2.) It can be used for bullying

Again, because of the limited shelf life of the media, some report Snapchat has been used for harassment and bullying. Ask your teen if they are aware of any of this behavior. Ask if they have witnessed or been subjected to it. Remind them that you won’t allow bullying and that they should speak to an adult if they are being harassed or know someone involved in bullying.

3.) It carries similar risks as other social media when it comes to strangers

Teen users especially should keep their network of friends on Snapchat to actual real-life friends – and only friends they really trust, as the fleeting nature of teen friendships could mean a controversial picture could come back to haunt them. Advise your teen NOT to connect with strangers or mere acquaintances on Snapchat – or any social media for that matter.

4.) It allows them to easily hide conversations from parents

If you have a “we will monitor regularly” type agreement with your child with regard to their device and online activity, then Snapchat is going to make that very difficult. Checking histories and message archives won’t reveal much because of the limited shelf life of conversations and pictures. If you are concerned about secrecy with your teen, consider making this app off limits.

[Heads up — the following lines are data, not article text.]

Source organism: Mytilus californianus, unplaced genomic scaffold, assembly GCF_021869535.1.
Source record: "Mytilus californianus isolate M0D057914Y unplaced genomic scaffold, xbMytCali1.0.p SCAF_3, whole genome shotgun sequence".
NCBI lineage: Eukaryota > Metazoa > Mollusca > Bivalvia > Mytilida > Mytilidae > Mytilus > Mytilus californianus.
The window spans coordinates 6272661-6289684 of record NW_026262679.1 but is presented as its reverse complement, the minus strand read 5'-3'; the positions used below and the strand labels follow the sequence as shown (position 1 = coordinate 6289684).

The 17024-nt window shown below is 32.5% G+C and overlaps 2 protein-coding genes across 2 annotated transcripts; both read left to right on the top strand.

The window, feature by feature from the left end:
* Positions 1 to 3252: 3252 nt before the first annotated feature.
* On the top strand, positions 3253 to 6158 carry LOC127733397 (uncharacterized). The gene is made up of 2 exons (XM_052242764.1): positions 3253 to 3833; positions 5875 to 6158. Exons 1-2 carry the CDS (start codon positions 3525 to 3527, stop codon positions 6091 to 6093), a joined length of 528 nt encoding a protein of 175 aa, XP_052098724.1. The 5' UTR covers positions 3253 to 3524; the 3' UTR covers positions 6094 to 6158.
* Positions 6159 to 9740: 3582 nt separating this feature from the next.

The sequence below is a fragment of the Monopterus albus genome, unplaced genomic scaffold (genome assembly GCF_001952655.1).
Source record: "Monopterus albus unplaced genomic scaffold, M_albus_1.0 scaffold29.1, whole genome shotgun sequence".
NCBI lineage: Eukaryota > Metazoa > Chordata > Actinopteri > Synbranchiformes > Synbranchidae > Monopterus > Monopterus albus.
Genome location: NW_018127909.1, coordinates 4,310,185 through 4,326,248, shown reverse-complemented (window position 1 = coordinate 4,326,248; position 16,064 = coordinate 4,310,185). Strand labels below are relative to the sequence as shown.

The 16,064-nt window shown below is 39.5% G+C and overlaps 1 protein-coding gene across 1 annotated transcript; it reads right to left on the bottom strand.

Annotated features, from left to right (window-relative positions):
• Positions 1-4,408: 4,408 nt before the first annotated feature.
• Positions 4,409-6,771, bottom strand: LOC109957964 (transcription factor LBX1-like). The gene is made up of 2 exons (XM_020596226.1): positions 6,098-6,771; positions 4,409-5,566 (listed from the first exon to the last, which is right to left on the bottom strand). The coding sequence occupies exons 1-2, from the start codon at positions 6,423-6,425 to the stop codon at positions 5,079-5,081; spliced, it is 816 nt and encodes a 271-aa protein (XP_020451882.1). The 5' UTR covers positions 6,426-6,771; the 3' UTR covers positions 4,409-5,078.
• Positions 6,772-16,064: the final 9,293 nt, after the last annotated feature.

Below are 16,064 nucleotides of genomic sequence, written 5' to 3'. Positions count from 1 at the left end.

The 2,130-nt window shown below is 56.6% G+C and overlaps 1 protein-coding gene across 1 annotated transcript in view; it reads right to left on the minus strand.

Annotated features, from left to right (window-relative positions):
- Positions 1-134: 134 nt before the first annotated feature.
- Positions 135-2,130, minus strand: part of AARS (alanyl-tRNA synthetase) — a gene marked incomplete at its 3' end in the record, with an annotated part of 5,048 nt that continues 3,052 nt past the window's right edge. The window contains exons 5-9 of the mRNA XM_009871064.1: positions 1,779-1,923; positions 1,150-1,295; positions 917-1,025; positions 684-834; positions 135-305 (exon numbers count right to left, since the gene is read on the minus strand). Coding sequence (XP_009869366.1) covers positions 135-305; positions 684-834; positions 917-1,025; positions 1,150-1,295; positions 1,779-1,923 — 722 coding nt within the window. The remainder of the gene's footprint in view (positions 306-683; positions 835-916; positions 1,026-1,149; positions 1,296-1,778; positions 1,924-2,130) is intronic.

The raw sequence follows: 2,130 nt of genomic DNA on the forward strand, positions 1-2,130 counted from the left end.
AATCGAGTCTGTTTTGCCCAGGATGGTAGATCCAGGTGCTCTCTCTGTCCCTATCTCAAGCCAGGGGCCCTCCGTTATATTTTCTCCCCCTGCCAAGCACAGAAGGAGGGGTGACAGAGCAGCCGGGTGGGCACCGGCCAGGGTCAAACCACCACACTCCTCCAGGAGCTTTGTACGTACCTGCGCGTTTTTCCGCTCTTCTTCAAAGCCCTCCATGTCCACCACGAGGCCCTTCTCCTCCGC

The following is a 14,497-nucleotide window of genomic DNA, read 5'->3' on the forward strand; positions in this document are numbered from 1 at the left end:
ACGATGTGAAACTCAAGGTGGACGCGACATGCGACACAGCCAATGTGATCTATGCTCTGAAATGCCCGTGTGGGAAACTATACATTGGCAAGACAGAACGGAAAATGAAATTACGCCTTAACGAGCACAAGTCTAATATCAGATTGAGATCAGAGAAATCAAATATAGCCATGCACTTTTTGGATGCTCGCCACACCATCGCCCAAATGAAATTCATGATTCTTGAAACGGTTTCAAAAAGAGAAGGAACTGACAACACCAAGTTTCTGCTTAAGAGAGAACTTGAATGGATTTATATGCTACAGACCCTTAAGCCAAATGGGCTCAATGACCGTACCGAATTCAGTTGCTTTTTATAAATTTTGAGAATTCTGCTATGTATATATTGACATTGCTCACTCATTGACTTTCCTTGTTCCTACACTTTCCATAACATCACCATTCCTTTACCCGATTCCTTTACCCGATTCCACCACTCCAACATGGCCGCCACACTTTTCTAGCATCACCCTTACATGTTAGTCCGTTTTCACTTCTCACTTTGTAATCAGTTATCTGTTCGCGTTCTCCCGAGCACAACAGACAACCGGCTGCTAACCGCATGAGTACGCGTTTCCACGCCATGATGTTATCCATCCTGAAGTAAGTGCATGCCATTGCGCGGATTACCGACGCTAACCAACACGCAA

As always, I’d like to remind you again that a conversation is your best security defense.  We can’t keep new apps and devices out of our kids’ hands forever, nor do we want to.  But understanding what is going on with newer, hotter apps, games and devices is what is going to help you guide your child in their growth as a secure and civil online citizen.







Cyberbullies move to text messages

A new study in the latest print edition of the Journal of Pediatrics finds text messaging has become an increasing venue for cyber bullying.

The study, which included 1,588 young people aged 10 to 15 who answered questions online in 2006, 2007, and 2008 as part of the Growing Up with Media survey,  found that while rates of violent exposures and experiences online have leveled off, more kids are being harassed or bullied via text message.